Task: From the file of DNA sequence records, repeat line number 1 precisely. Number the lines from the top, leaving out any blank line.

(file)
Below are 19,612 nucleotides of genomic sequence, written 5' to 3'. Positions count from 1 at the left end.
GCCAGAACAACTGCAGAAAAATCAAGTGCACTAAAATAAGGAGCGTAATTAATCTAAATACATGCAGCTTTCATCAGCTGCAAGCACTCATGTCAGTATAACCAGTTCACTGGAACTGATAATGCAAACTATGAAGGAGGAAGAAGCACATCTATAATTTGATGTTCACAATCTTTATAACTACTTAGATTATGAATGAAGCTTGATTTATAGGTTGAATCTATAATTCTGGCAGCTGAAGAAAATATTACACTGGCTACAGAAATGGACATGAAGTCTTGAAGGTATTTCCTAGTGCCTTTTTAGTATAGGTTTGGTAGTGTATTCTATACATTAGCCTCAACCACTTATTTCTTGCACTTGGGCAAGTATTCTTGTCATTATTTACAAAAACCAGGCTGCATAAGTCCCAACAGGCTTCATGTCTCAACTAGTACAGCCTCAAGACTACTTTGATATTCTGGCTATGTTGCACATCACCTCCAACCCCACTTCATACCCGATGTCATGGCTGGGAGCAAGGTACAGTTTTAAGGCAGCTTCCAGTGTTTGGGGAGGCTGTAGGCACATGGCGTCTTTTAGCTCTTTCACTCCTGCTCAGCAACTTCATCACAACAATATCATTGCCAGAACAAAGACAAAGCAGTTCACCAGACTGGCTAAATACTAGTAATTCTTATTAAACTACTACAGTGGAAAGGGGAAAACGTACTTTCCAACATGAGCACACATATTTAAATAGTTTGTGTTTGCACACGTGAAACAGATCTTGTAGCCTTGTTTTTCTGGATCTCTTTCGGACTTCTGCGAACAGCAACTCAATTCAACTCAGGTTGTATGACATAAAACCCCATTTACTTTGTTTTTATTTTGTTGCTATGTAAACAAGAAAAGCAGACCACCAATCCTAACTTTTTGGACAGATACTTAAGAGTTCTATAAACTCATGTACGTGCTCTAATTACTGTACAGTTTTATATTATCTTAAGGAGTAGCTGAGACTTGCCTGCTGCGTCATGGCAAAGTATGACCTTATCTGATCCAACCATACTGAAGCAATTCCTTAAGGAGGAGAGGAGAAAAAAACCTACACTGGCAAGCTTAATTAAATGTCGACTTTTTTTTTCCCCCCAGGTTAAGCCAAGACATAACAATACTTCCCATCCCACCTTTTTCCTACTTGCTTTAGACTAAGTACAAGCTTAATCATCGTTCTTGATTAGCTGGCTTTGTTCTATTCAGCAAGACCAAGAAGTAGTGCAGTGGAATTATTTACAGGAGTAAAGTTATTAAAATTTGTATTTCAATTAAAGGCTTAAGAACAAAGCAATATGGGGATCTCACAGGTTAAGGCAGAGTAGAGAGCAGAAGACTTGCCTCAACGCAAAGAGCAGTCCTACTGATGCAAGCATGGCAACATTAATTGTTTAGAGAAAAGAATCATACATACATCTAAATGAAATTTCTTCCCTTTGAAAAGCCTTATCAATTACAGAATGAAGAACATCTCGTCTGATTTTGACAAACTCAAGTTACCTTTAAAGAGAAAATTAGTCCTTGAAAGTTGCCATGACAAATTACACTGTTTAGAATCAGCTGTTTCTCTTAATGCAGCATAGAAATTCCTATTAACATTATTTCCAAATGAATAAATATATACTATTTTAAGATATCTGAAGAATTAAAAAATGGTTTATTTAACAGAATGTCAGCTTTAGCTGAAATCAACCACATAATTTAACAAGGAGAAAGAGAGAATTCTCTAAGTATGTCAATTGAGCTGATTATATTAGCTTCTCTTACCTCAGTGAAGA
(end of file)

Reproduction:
Below are 19,612 nucleotides of genomic sequence, written 5' to 3'. Positions count from 1 at the left end.